smoked pork shoulder with molasses barbecue sauce

smoked pork shoulder // brooklyn supperAs apartment-dwellers grilling with a tiny grill on the balcony of a building we knew from personal experience to be flammable, our adventures in charcoal were limited to things that could be cooked quickly so that coals could be extinguished immediately. Now that we have a little space, though, Brian and I have wanted to get serious with our new(ish) full-size grill and smoke some meat. Last weekend, we finally made it happen. 

We picked up a pork shoulder and hickory chips at the farmer’s market out in Nellysford, VA, and I really liked the idea of an all-day grill project, especially one that was going to smell awesome. In my mind, we’d all be hanging out outside around the grill wearing attractive flannel shirts and Bean boots, laughing and drinking scotch or something equally manly. (Wait––is my ideal fall party actually just camping?). Anyway, as our 96 year old neighbor has commented, every time we try to have a party outside, it rains. Undaunted, but with gloomy clouds threatening, Brian started up the grill in the morning and got the meat smoking.

smoked pork shoulder // brooklyn supper

Rain held off for most of the day, and by the time the downpour hit, the meat was ready. As he kept and eye on the fire, Brian taught the girls how to rake, helped them collect sticks, and they all played outside. All the while, the smell of hickory chips wafted through the house.

That evening, we had a few friends over and sat down to incredibly tender, flavorful pork on hamburger buns with molasses barbecue sauce and slaw, baked beans and salad. We drank beer and had this crisp for dessert, making for an excellent end to a nearly perfect fall day, rain and all.

smoked pork shoulder // brooklyn supper

Smoked Pork Shoulder with Molasses Barbecue Sauce

While making your own barbecue does take time, it doesn’t require too much work. If you have the means (meaning a charcoal grill, a little space, and neighbors who don’t mind some smoke), this is a good starter recipe. Once you have the basics down, experiment with flavors. The recipe yielded completely delicious hickory-infused pork. Because the approach is so simple, make sure you are starting with a great cut of meat.

for the pork
serves six

3 pounds pork shoulder
3 tablespoons sea salt
3 tablespoons paprika
1 tablespoon chili powder
A few twists of black pepper
3 cloves garlic, minced
2 tablespoons red chili paste
1 tablespoon white vinegar
1 tablespoon honey

plain old charcoal and about 4 pounds of hickory chips
disposable roasting/lasagna pan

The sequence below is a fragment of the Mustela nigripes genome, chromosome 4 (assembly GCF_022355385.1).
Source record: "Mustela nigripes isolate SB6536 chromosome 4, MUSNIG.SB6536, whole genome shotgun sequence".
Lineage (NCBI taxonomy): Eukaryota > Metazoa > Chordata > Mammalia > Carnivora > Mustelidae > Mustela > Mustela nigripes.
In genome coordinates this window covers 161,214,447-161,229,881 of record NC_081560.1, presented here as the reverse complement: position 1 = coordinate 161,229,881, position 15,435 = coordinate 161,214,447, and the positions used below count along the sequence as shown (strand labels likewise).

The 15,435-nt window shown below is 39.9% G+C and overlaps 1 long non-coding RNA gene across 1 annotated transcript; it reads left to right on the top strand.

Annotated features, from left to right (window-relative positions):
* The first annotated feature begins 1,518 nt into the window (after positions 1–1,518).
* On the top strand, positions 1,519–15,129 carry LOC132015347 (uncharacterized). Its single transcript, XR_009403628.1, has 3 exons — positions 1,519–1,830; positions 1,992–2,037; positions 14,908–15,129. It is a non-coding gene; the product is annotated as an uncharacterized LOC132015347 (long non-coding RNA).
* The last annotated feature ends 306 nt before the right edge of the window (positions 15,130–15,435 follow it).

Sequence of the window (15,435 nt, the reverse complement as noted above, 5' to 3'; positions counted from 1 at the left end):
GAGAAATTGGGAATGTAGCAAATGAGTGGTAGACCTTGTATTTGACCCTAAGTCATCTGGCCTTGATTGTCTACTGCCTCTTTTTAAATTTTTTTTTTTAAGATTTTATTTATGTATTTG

Combine salt, paprika, chili powder, and pepper. Add garlic, chili paste, vinegar, and honey. Mix well.

Place pork shoulder in a disposable aluminum baking pan and spread the mixture over it.

Start your grill using a little less charcoal than you might for direct-grilling meat. After 30 minutes or so, when the grill is hot enough that you can’t comfortably hold your hand a few inches above it for more than a few seconds, use long tongs to pile the coals up on one side. Add two handfuls of hickory chips (and be prepared––things are about to get smoky).

Pour a cup or so of water into the roasting pan with the pork and place it on the grill on the side that’s not over the coals. Put the lid on the grill with the vents in the top open just a little.

Every 30 – 45 minutes, add water if there’s none left in the roasting pan and a handful of hickory chips if you don’t have enough smoke.

After 3 1/2 hours, check the temperature to see how you’re doing. You’re aiming to get to 190 degrees F, a temperature at which the meat will fall apart easily. Ours took about 4 1/2 hours total.

Meanwhile, make the barbecue sauce (recipe below).

When it’s done on the grill, transfer the pork shoulder to a Dutch oven or other large pot along with 1/2 cup of water, cover, and set over low heat until you’re ready to pull it apart with tongs and serve.

Serve your barbecue on toasted hamburger buns slathered in barbecue sauce and coleslaw.

for the molasses barbecue sauce (adapted from Williams Sonoma)
makes about 1 cup

1/2 cup vinegar (white or apple cider)
1/2 cup sugar
1/4 cup molasses
2 tablespoons ketchup
1 tablespoon dry mustard powder
1 tablespoon chili powder
1 teaspoon sea salt
1/2 teaspoon paprika
1/2 teaspoon fresh ground black pepper

In a medium-sized sauce pan, heat the vinegar over medium heat. Stir in the molasses and sugar, and all of the spices. Heat until mixture is bubbling, then turn heat down to a simmer (medium-low). Cook for about 20 minutes, stirring frequently, until the sauce has reduced and thickened.

Sauce will continue to thicken as it cools.

Serve immediately, or pour into a bottle or jar and refrigerate. This sauce should keep well for one week.

Comments

  1. says

    I want to come to YOUR dinner parties!!! As soon as I saw that first picture, my mouth hit the floor – it looks sooo delicious. Rain shmain.

  2. says

    i can smell it through my computer.

    seriously, this looks incredible. i had to make a massive batch of gingerbread dough at work this morning and i was reminded how amazing molasses is.

    i might even need to head to the store right now for pork shoulder.

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